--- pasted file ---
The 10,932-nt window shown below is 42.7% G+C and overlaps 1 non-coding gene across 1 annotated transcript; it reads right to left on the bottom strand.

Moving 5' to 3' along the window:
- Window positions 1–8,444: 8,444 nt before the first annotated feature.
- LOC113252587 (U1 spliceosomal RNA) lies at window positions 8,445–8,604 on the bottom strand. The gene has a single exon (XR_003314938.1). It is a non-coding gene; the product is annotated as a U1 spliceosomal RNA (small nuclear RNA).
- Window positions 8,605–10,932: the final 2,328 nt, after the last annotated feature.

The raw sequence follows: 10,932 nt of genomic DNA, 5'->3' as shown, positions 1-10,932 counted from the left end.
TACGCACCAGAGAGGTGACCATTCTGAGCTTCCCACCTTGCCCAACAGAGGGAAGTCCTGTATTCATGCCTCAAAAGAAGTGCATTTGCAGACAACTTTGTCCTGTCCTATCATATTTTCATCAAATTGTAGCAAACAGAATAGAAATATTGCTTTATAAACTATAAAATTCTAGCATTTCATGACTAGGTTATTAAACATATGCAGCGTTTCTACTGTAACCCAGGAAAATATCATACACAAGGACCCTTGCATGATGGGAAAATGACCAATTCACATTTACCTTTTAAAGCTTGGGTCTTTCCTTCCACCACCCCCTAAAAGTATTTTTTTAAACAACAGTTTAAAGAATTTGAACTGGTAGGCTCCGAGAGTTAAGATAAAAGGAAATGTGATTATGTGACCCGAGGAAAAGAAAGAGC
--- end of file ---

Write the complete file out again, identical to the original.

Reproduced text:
The 10,932-nt window shown below is 42.7% G+C and overlaps 1 non-coding gene across 1 annotated transcript; it reads right to left on the bottom strand.

Moving 5' to 3' along the window:
- Window positions 1–8,444: 8,444 nt before the first annotated feature.
- LOC113252587 (U1 spliceosomal RNA) lies at window positions 8,445–8,604 on the bottom strand. The gene has a single exon (XR_003314938.1). It is a non-coding gene; the product is annotated as a U1 spliceosomal RNA (small nuclear RNA).
- Window positions 8,605–10,932: the final 2,328 nt, after the last annotated feature.

The raw sequence follows: 10,932 nt of genomic DNA, 5'->3' as shown, positions 1-10,932 counted from the left end.
TACGCACCAGAGAGGTGACCATTCTGAGCTTCCCACCTTGCCCAACAGAGGGAAGTCCTGTATTCATGCCTCAAAAGAAGTGCATTTGCAGACAACTTTGTCCTGTCCTATCATATTTTCATCAAATTGTAGCAAACAGAATAGAAATATTGCTTTATAAACTATAAAATTCTAGCATTTCATGACTAGGTTATTAAACATATGCAGCGTTTCTACTGTAACCCAGGAAAATATCATACACAAGGACCCTTGCATGATGGGAAAATGACCAATTCACATTTACCTTTTAAAGCTTGGGTCTTTCCTTCCACCACCCCCTAAAAGTATTTTTTTAAACAACAGTTTAAAGAATTTGAACTGGTAGGCTCCGAGAGTTAAGATAAAAGGAAATGTGATTATGTGACCCGAGGAAAAGAAAGAGC